Me and God

Lately (full confession here), I haven't been the Christian I want to be. I'm spending time on Facebook and not time with God. How can I expect to be fulfilled without Him? Last weekend, as my birthday approached, I spent some time in reflection and realized that this world DOES NOT SATISFY. It just doesn't. A nicer car, a home, a pretty wardrobe -- it's all so temporal and will not fulfill us. And as I've been chasing these things, it's pretty obvious to me that the journey is not taking me toward fulfillment, but toward desperation.

And so I'm starting an online Biblestudy through Jennie Allen, called "Anything." It's about surrendering to God, and discovering and fulfilling HIS purpose -- and letting go of our purposes for ourselves.

If you want to join me, here's a link to more info and to register:

If we have enough interest, I'll start a Facebook group where we can go through some of it together and chat about what we are discovering about God's purposes.


I know this sounds weird to include this, but I've discovered that if our finances feel out of control, then I feel out of control.

Ryan and I recently graduated from Financial Peace University. We're on track to get rid of all debt (mostly school loans), and save up for a home.

I'm also committing to take my business to the next level. Can I just be honest here? I'm not perfect, and at times, I've struggled with how my business has done over the last 4 years. As soon as I get some momentum going, we either lose a baby, or take one in. The last 6 months, I've been consistent in growing my business, but I've realized that I have put some self-limiting beliefs on what I can accomplish.

I don't want to survive this summer or Baby Z leaving -- I want to thrive. I want to show everyone that I have accomplished what I have told you I will accomplish for several years now. I'm recommitting to my goals.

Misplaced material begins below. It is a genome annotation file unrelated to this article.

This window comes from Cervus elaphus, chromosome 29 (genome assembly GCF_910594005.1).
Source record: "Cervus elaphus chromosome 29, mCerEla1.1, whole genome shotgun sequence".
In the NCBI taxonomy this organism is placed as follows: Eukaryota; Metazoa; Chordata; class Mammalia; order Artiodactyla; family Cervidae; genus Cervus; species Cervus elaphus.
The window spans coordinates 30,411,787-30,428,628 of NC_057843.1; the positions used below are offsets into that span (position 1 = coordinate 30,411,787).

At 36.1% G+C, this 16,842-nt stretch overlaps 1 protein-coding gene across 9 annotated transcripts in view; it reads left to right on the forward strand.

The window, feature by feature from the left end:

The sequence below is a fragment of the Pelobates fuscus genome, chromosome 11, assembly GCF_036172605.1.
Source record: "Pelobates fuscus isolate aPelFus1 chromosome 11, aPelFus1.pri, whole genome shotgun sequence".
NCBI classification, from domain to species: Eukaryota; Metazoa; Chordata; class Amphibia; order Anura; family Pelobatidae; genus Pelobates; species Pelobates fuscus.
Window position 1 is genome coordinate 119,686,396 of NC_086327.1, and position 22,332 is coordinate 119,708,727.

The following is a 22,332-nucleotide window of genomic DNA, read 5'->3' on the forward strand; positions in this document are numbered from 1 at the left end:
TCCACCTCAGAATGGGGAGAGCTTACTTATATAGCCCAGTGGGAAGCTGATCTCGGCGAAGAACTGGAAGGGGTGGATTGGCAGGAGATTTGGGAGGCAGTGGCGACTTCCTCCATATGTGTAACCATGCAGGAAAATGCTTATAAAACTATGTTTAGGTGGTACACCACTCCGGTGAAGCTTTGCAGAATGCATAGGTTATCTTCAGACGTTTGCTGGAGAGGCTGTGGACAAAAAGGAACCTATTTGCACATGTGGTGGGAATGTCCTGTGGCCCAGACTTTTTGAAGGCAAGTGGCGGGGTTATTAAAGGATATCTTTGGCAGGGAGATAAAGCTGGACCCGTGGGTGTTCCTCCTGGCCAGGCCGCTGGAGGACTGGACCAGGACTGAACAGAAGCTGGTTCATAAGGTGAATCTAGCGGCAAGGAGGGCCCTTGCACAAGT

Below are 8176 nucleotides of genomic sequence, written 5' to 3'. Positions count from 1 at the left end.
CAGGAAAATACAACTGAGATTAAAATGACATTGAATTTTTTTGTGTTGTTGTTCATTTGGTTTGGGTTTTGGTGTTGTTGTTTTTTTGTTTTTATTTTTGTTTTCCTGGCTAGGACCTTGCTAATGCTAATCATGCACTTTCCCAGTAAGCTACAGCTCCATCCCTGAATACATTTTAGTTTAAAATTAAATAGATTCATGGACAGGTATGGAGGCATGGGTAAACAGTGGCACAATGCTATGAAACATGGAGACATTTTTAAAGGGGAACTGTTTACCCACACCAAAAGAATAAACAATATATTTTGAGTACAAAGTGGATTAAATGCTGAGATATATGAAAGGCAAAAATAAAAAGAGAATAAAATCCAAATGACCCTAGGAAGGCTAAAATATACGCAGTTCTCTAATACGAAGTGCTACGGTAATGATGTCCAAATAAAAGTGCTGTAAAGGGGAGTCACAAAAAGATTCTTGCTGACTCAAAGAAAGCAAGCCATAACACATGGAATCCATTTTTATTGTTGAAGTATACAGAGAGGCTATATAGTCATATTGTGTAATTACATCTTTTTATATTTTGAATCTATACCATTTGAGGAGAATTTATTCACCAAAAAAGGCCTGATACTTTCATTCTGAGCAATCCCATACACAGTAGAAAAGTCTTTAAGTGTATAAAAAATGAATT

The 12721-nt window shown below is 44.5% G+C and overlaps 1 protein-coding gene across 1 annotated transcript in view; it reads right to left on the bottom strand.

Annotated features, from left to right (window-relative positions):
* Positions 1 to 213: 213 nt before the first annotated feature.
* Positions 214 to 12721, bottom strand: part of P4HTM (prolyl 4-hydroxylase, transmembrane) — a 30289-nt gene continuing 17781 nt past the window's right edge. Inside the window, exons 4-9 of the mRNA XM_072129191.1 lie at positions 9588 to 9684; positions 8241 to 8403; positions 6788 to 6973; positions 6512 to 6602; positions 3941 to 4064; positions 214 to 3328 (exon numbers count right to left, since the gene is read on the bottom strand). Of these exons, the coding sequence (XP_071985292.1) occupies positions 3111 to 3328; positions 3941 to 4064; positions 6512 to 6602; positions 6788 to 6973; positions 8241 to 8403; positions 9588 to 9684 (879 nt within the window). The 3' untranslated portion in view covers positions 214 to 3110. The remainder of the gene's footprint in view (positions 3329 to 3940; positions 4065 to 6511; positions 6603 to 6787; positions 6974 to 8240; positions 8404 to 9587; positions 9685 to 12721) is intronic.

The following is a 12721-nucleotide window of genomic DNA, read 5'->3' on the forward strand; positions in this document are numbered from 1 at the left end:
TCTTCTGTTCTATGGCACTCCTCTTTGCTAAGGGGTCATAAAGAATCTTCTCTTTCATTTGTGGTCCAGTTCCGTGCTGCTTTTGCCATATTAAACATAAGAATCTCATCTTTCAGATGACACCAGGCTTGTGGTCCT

I know that I will not do all of everything perfectly -- but I know that I'm going to be intentional, set goals, and create some accountability and mentorship in my life to help keep me on track.

What do you do for self-care? And what kind of goals do you guys have this summer? 

Thursday, June 11, 2015

Court Update on Baby Z

For those who have checked in on me following court, thanks for caring.

In a strange twist, I have actually NOT felt like writing in any shape or form following court last week. It's very different to want to hide inside a shell and not let anyone in -- but that is exactly how I've been feeling.

In spite of that, I've decided write a quick update. Maybe because I'm emotionally drained reliving my court experience over and over again for those who have asked. (I don't mind that you asked, by the way. I appreciate the concern. I'm just feeling drained.)

So for those who don't know . . .The plan is for Z to go home.

At court, the biggest cause of concern for me was that, for whatever reason (and I hope it was a good one), our social worker did not come to court. The difficulty I had with this is that Baby Z is entirely dependent legally on people speaking up for him. The right people need to say the right things. I was quite concerned that the fill-in social worker would not do an adequate job, but she is someone I knew from Youth for Christ and she did well enough.

That however, did not help the state of my twisted-in-knots stomach for the hour in which we had to sit through others' cases, not knowing why our social worker was not there, or who would fill in for him. My prayer that God would be Z's voice and judge was even that much more urgent.

My parents and Ryan came to court. It was nice not to be alone.